This year is no different, with a number of new movies opening in Canadian theatres on Christmas Day.
From Angelina Jolie's Second World War drama Unbroken to a remake of the 1982 classic Annie, there are releases for almost every pallet.
For your planning pleasure, CBC's film critic, Eli Glasner, took a peak under the wrapping to reveal which ones may be worth your time.
Every couple of years, Mark Wahlberg turns in a performance to remind us that he’s more than a Transformers plaything. The Gambler is one of those films. Wahlberg stars as Jim, a novelist-turned-teacher with hollow eyes and shiny suits, and tasked with playing a game against himself. Rise of the Planet of the Apes director Rupert Wyatt updates this remake of the 1974 film by setting the action in a multicultural slice of L.A. and rounding out the cast with snappy supporting work from Brie Lawson, Michael Kenneth Williams and especially John Goodman, who gives us words to live by for 2015. 4 stars out of 5.
Into the Woods
With a cast of characters plucked from Mother Goose and other fairy tales, this adaptation of the Stephen Sondheim Broadway smash suffers in the leap to the big screen. The songs are wonderful, and boy, can Meryl Streep belt them out, but the tone — which starts playful and takes a dark detour — may give some little ones whiplash. Still, this tale of coming face to face with your heart’s desire features a few memorable performances, from Chris Pine as a puffed-up Prince Charming to Emily Blunt as the Baker’s pining wife. 3½ stars out of 5.
Working from the novel by Thomas Pynchon, director Paul Thomas Anderson serves up another slice of American pie with this film noir mystery set in California’s fading hippie counter culture, where the Mason family murders are in the air and corporate America is on the march. Imagine Scooby-Doo’s Shaggy as a private eye and you’ve got the gist of Joaquin Phoenix's perpetually stoned detective "Doc." With a cast of characters that rivals a Russian novel, Inherent Vice may confuse you, but just settle into the haze and enjoy the trip, man. 4 stars out of 5.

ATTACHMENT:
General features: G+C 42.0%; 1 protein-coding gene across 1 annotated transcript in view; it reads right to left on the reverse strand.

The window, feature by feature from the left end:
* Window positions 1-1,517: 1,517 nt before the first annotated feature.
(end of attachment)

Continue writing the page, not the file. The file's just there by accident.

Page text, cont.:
Timothy Spall grunts and huffs his way through the life of the singular British landscape painter, Mr. Turner. With director Mike Leigh setting the frame, what we get is a sometime bewildering portrait with little insight into the artist's revolutionary technique or obsession with marine scenes. Rather, it's a picture of a stubborn visionary who lived life on his own terms, complemented by Leigh's almost documentary-like approach. 3 stars out of 5
With bristling energy and a magnetic presence, British actor Jack O’Connell has the potential to become the next Michael Fassbender. (Just watch the father-son prison drama Starred Up for an excellent example.) In Unbroken, O’Connell takes on the true life story of Louis Zamperini, a U.S. airman whose B-24 bomber crashed in the Pacific during the Second World War. As a director, Angelina Jolie seems drawn to stories of suffering, and what she presents here is a tale of endurance. As former Olympic distance runner, Zamperini engages in a battle of wills with a sadistic Japanese prison guard nicknamed The Bird. With a script by some of Hollywood's best screenwriters (including a Coen brother) and cinematography by Roger Deakins, Unbroken is a portrait of agony (the ragged, filth-covered PoWs even look like they were painted by Rembrandt). But for all of Zamperini’s suffering, there’s a lack of complexity to this good-versus-evil grudge match. 2½ stars out of 5.
Also opening on Dec. 25:- Big Eyes Suggest a correction